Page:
Oh Mummy Brain Up Yours!

Sorry. There are better ways to reference X-Ray Spex than that title. But, really, I can think of no better battle cry to greet a particularly insidious little phrase that I’ve been hearing a great deal lately.

It was a review of a pushchair that tipped me over the edge this morning. “It has a four-step fold mechanism,” it said, “and is helpfully numbered 1, 2, 3 and 4 to show you how to fold it – this is vital for those of us with mummy brain!”

Well, bollocks to being spoken-to in that tone of voice. I’m heartily sick of it. In the last few weeks, every time I’ve made the most minor mistake, complete strangers have seen fit to chummily tell me I have ‘mummy brain.’

Actually, I don’t. I’m as clumsy and mistake-prone as I always was. I do not enter the wrong PIN because – as a shop assistant in Boots suggested yesterday – of mummy brain; I do it because I have five debit cards and I occasionally muddle which PIN is which.

Similarly, I do not find it at all appropriate to be accused of mummy brain by a doctor’s receptionist, just because I happened to give my son’s middle name when asked for his ‘second name’.

I must admit that part of this rage stems from an intense dislike of the contemporary habit of over-familiarity, because I think it too often leads to poor customer service, whilst effectively making it harder to complain because it would make you look like the bad guy. I like my boundaries to be respected, thank you very much. If someone wants to claim that they have mummy brain, then fair enough. It is quite another thing for a complete stranger to hand out that label as if it’s at all neutral.

But actually, I don’t think it’s a title that anyone should accept. Because what does it mean, really? It means you’re tired. It means your consciousness is overloaded with too many demands at once. There is nothing specifically ‘mummy’ about this experience. Does anyone accuse H of having ‘daddy brain’? Not that I’m aware of. And yet he’s tired too; probably more tired than me, as he gets up to feed Bert at four every morning. He has days when he finds things hard-going; but no-one ever questions his basic competence. He is still considered perfectly capable of folding a pushchair.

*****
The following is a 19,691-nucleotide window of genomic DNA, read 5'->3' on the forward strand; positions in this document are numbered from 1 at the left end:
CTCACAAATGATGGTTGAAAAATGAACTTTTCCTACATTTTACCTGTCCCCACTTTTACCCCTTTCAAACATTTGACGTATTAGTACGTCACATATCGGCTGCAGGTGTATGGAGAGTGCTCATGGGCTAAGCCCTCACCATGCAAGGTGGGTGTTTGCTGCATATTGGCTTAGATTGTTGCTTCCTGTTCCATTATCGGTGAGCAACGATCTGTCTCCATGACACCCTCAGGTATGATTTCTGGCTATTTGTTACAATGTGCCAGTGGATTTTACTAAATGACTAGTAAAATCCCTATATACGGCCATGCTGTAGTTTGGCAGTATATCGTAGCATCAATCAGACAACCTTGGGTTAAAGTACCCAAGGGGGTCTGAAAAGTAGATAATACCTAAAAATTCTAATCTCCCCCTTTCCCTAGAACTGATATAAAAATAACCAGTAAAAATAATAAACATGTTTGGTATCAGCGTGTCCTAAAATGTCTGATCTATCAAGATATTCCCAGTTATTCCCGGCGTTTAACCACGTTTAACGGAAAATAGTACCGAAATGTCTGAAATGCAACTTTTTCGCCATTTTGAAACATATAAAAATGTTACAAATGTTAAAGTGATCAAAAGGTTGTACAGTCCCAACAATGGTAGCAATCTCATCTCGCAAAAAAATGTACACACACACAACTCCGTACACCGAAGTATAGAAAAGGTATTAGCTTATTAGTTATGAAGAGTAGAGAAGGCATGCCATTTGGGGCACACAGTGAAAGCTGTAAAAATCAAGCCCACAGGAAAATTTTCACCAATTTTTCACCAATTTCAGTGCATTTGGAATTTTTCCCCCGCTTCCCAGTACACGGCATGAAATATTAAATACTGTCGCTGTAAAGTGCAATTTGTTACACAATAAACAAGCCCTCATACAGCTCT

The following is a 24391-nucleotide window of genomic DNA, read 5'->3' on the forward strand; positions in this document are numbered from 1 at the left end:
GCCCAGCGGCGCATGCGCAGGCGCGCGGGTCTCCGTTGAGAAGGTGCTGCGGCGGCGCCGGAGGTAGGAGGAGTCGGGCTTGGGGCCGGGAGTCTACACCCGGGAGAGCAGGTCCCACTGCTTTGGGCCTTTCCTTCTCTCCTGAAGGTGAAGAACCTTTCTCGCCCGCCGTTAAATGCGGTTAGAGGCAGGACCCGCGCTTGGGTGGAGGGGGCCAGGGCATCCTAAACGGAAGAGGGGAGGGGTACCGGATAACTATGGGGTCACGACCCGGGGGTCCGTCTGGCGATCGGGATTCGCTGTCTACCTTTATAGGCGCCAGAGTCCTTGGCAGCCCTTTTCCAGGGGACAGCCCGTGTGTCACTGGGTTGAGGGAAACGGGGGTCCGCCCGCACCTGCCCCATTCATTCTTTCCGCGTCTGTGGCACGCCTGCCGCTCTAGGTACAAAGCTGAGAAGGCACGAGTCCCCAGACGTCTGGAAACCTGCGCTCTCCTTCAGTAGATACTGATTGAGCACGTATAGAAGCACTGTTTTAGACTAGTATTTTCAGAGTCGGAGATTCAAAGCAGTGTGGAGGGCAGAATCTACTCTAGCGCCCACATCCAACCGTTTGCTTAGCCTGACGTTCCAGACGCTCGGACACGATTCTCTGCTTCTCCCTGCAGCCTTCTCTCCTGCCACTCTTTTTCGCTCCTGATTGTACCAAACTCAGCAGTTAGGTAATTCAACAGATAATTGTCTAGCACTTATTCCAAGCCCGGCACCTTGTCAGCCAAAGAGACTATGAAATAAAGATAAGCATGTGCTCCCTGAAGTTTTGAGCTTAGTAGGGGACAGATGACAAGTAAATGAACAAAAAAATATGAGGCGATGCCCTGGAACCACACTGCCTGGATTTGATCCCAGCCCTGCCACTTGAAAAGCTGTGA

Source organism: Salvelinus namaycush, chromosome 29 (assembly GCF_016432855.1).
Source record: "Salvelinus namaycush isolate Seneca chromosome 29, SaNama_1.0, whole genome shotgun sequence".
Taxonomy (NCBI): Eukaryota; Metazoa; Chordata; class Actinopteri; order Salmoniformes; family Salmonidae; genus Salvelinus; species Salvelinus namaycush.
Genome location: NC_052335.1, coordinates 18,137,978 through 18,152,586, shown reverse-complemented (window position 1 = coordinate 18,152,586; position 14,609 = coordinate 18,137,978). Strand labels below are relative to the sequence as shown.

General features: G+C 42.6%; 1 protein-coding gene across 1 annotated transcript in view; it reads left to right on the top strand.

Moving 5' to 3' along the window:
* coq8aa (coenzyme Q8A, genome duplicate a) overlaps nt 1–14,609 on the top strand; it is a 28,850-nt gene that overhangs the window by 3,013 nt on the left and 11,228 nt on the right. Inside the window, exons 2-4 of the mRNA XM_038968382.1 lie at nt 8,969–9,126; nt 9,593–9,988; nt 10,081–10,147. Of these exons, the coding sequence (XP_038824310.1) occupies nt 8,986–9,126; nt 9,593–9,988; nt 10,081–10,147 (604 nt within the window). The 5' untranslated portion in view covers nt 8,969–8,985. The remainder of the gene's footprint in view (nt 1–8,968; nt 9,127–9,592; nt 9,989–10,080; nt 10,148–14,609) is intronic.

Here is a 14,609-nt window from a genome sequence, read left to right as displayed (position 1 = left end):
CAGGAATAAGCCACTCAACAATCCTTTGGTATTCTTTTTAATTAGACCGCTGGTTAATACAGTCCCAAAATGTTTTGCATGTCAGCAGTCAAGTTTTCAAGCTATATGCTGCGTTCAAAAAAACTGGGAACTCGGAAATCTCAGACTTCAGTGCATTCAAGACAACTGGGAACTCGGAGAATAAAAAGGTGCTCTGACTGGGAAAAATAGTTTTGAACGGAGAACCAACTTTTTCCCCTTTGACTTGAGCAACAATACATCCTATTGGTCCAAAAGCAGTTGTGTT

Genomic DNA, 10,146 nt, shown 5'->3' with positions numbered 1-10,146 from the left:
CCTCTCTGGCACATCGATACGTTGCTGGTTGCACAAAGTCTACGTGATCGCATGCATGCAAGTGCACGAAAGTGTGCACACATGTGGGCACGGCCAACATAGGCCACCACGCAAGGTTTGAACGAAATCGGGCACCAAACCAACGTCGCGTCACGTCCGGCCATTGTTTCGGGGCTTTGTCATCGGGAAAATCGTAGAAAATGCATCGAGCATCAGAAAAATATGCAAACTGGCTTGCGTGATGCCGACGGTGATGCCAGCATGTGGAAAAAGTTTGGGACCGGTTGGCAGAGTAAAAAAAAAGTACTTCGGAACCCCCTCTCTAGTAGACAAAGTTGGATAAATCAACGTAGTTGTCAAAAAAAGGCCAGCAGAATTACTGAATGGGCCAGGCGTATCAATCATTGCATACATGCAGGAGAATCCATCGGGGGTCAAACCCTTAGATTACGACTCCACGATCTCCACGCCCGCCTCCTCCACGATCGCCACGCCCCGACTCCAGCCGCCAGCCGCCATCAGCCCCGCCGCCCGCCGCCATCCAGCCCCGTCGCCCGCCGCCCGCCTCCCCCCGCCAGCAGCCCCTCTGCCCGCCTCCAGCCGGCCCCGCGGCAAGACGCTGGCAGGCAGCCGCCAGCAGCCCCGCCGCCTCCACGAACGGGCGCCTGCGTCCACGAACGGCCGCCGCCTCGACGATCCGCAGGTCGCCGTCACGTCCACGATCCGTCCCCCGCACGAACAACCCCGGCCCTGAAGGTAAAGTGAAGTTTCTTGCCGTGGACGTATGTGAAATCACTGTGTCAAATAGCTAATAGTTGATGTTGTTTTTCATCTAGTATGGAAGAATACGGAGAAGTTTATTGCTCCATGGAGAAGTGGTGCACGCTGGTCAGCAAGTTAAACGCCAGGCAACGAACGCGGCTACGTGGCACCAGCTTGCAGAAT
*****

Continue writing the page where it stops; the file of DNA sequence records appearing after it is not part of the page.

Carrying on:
Well, mummy brain: up yours. I don’t want your over-familiar, conspiratorial tone. I don’t want your insinuation that I’m fundamentally more stupid than I used to be. I don’t want to revel in any sort of collective martyrdom. And I’m damned if I’m going to give up having high expectations of myself now I’ve got a baby. I’m just too busy.



7 Responses to Oh Mummy Brain Up Yours!

  1. Muddling Along 29/06/2012 at 15:48 #

    Well said that woman – I just intensely dislike the idea that somehow adding ‘mummy’ to anything makes it sort of less good – mummy brain, mumtrepreneur, mummy blogger…

    Sleep deprivation is one thing, your IQ doesn’t actually drop just because you’ve bred (I mean how could it, look at parents who adopt, they don’t suddenly get stupider?)

    • Betty Herbert 01/07/2012 at 12:59 #

      Exactly. We’re all out there doing a jolly good job of keeping a small person alive, and in return, the world tells us we’re stupid. Infuriating.

  2. Sam Deane 29/06/2012 at 17:09 #

    I used to work in the SEN team in the local education authority. Colleagues would refer to Mum, Dad or Grandma instead of their proper names and it drove me SCATTY. So patronising. I don’t have kids and I’m away with the fairies half the time – what’s my excuse?

    • Betty Herbert 01/07/2012 at 13:00 #

      Ooh dear Sam, you’d better have kids quickly so that you have an excuse! And, yes, I HATE being called Mum by random people who can’t be bothered to glance at my notes to check my name. Raar!

  3. Jess 05/07/2012 at 13:50 #

    Made me think of your post! You’re not alone in the rage :-) http://www.guardian.co.uk/lifeandstyle/shortcuts/2012/jul/03/women-sat-her-exams-28-hours

    • Betty Herbert 05/07/2012 at 17:44 #

      Thanks for sharing that Jess! What a gal! Those crazy postpartum hormones can get you through anything. I’ll never forget visiting my sister in law in hospital after the birth of her first child: she was sitting up with her laptop on her knee, closing the annual accounts for her company. Awe-inspiring!

  4. maria 06/07/2012 at 00:56 #

    I agree.. I still have mummy brain I guess and mine is over a year!! I also agree about boundaries.. we are NOT the same just because we had a similar experience.. Just like we are not alike just because we are all female.. but being exhausted bites!! ;/

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